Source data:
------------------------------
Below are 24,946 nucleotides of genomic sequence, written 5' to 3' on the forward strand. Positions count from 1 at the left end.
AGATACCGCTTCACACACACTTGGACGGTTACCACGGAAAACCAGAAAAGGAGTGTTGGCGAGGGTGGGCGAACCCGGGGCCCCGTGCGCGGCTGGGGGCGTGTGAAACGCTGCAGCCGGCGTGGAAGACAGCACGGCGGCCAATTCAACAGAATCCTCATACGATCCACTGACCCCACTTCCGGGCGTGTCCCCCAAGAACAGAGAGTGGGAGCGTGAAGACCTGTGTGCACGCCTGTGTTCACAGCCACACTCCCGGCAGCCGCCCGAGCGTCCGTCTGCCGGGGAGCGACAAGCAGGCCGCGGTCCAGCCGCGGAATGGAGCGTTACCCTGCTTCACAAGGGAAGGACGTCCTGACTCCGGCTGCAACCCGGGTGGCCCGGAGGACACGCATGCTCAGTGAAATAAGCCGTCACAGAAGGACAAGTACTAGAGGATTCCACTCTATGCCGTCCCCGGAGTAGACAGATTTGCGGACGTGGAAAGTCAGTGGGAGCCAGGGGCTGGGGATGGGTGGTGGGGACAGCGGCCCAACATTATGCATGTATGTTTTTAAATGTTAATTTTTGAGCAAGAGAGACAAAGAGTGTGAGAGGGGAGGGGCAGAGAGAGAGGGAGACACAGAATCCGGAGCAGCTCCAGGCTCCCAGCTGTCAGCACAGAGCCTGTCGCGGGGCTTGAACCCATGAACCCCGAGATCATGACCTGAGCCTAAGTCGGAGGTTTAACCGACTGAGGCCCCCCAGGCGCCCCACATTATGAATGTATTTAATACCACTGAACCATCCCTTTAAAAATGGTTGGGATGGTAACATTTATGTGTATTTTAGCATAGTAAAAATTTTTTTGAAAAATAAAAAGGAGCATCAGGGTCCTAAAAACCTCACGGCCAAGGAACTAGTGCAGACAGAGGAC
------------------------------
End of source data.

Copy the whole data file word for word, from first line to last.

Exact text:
Below are 24,946 nucleotides of genomic sequence, written 5' to 3' on the forward strand. Positions count from 1 at the left end.
AGATACCGCTTCACACACACTTGGACGGTTACCACGGAAAACCAGAAAAGGAGTGTTGGCGAGGGTGGGCGAACCCGGGGCCCCGTGCGCGGCTGGGGGCGTGTGAAACGCTGCAGCCGGCGTGGAAGACAGCACGGCGGCCAATTCAACAGAATCCTCATACGATCCACTGACCCCACTTCCGGGCGTGTCCCCCAAGAACAGAGAGTGGGAGCGTGAAGACCTGTGTGCACGCCTGTGTTCACAGCCACACTCCCGGCAGCCGCCCGAGCGTCCGTCTGCCGGGGAGCGACAAGCAGGCCGCGGTCCAGCCGCGGAATGGAGCGTTACCCTGCTTCACAAGGGAAGGACGTCCTGACTCCGGCTGCAACCCGGGTGGCCCGGAGGACACGCATGCTCAGTGAAATAAGCCGTCACAGAAGGACAAGTACTAGAGGATTCCACTCTATGCCGTCCCCGGAGTAGACAGATTTGCGGACGTGGAAAGTCAGTGGGAGCCAGGGGCTGGGGATGGGTGGTGGGGACAGCGGCCCAACATTATGCATGTATGTTTTTAAATGTTAATTTTTGAGCAAGAGAGACAAAGAGTGTGAGAGGGGAGGGGCAGAGAGAGAGGGAGACACAGAATCCGGAGCAGCTCCAGGCTCCCAGCTGTCAGCACAGAGCCTGTCGCGGGGCTTGAACCCATGAACCCCGAGATCATGACCTGAGCCTAAGTCGGAGGTTTAACCGACTGAGGCCCCCCAGGCGCCCCACATTATGAATGTATTTAATACCACTGAACCATCCCTTTAAAAATGGTTGGGATGGTAACATTTATGTGTATTTTAGCATAGTAAAAATTTTTTTGAAAAATAAAAAGGAGCATCAGGGTCCTAAAAACCTCACGGCCAAGGAACTAGTGCAGACAGAGGAC